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In this Japanese name, the family name is Yosano.
Akiko Yosano

Born 7 December 1878(1878-12-07)
Sakai, Osaka Japan
Died 29 May 1942 (aged 63)
Tokyo Japan
Occupation Writer, educator
Genres poetry, essays
Notable work(s) Kimi Shinitamou koto nakare

Akiko Yosano (与謝野 晶子 Yosano Akiko ?, 7 December 1878 - 29 May 1942) was the pen-name of a Japanese author, poet, pioneering feminist, pacifist, and social reformer, active in late Meiji period, Taishō period and early Showa period Japan. Her real name was Yosano Shiyo. She is one of the most famous, and most controversial, post-classical woman poets of Japan.

Contents

Early life

Yosano was born the daughter of a rich merchant in Sakai, Osaka. From early childhood, she was fond of reading literary works while she helped her family business. When she was a high school student, she began to subscribe to the poetry magazine Myōjō (Bright Star), and she became one of its most important contributors. Myōjō’s editor, Yosano Tekkan, taught her tanka poetry and sometimes visited her in Sakai.

Although Tekkan was married, the two authors fell in love and started a new life together in the suburb of Tokyo. Tekkan eventually divorced his wife and married Akiko in 1901.

Literary career

Posing by the window

In 1901, Yosano brought out her first volume of tanka, Midaregami (Tangled Hair), which contained 400 poems and was very well received by literary critics. Her first book, which overshadows everything else she wrote, brought a passionate individualism to traditional tanka poetry, unlike any other work of the late Meiji period. She followed this with twenty more waka anthologies over the course of her career, including Koigoromo (Robe of Love) and Maihime (Dancer). Her husband Tekkan was also a poet, but he soon realized that Yosano's abilities were far greater than his, and he decided to concentrate his energies on helping her.

Yosano's poem Kimi Shinitamou koto nakare (君死にたもうこと勿れ, Thou Shalt Not Die), addressed to her brother, was published in Myōjō during the height of the Russo-Japanese War and was tremendously popular. Made into a song, it was used as a mild form of anti-war protest, as the number of Japanese casualties from the bloody Siege of Port Arthur became public.

During the Taishō period, Yosano turned her attention to social commentary, with Hito obyobi Onna to shite (As a Human and as a Woman), Gekido no Naka o Iku。 (Going through Turbulent Times) and her autobiography Akarumi e (To the Light). Her commentaries tended to criticize Japan's growing militarism, and also promoted her feminist viewpoints.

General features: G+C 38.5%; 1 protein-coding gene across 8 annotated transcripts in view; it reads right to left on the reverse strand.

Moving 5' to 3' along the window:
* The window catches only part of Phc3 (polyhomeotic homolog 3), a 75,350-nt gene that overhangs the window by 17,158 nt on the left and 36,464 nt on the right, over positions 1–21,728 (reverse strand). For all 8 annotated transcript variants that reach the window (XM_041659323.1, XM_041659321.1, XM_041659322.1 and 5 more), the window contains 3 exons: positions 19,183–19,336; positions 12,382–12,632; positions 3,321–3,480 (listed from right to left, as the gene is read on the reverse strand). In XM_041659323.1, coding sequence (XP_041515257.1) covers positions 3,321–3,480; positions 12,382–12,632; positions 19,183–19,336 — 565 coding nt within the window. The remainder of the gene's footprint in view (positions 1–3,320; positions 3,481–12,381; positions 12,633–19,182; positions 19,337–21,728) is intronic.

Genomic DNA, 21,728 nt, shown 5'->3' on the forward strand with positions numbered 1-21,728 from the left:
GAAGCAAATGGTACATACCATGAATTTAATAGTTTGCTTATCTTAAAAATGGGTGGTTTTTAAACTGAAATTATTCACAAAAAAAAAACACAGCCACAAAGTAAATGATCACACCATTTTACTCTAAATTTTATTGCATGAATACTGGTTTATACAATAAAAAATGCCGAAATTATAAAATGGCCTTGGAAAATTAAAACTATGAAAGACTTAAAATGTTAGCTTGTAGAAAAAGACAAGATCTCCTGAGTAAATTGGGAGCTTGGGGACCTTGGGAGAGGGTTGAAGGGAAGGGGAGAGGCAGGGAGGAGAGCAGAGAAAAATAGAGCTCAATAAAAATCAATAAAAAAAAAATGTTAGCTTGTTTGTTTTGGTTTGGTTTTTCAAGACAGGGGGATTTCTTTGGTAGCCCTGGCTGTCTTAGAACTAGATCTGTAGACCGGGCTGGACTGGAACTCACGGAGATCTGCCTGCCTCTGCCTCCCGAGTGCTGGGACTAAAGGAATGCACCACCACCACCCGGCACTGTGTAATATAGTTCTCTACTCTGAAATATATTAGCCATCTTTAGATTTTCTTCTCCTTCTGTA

Yosano founded a coeducational school, the Bunka Gakuin (Institute of Culture), together with Nishimura Isaku, Kawasaki Natsu and others, and became its first dean and chief lecturer. She helped many aspiring writers gain a foothold into the literary world. She was a strong advocate of women's education all of her life. She also translated the Japanese classics into the modern Japanese language, including the Shinyaku Genji Monogatari (Newly Translated Tale of Genji) and Shinyaku Eiga Monogatari (Newly Translated Tale of Flowering Fortunes).

Her final work, Shin Man'yōshū (New Man'yōshū, 1937-1939) was a compilation of 26,783 poems by 6,675 contributors over a 60-year period.

Yosano died of a stroke in 1942, at the age of 63. As her death occurred in the middle of the Pacific War, it went largely unnoticed in the press, and after the end of the war, her works were largely forgotten by critics and the general public. However, in recent years, her romantic, sensual style has come back into popularity and she has an ever increasing following. Her grave is at the Tama Reien in the outskirts of Tokyo.

The Japanese politician Kaoru Yosano (Yosano Kaoru) is one of her grandsons.

See also

References

Akiko and her husband, Tekkan Yosano
  • Beichman, Janine, Embracing the Firebird: Yosano Akiko and the Birth of the Female Voice in Modern Japanese Poetry, University of Hawai'i Press (2002). ISBN 0824822080
  • Rowley, G.G., Yosano Akiko and the Tale of Genji. Center for Japanese Studies, University of Michigan (May 2000). ISBN 093951298X
  • Yosano Akiko, Tangled Hair: Selected Tanka from 'Midaregami', translated by Sanford Goldstein and Seishi Shinoda, Cheng & Tsui Company, (2002) [a revised edition based upon Tangled Hair published by Charles E. Tuttle, 1987] - Purdue University Studies of Lafayette, Indiana previously published a bilingual Goldstein/Shinoda translation of Tangled Hair in 1971. ISBN 0-911198-26-1 -
  • Yosano Akiko, River of Stars: Selected Poems of Yosano Akiko, translated by Sam Hamill and Keiko Matsui Gibson, Shambhala, (1997). ISBN 1570621462

External links

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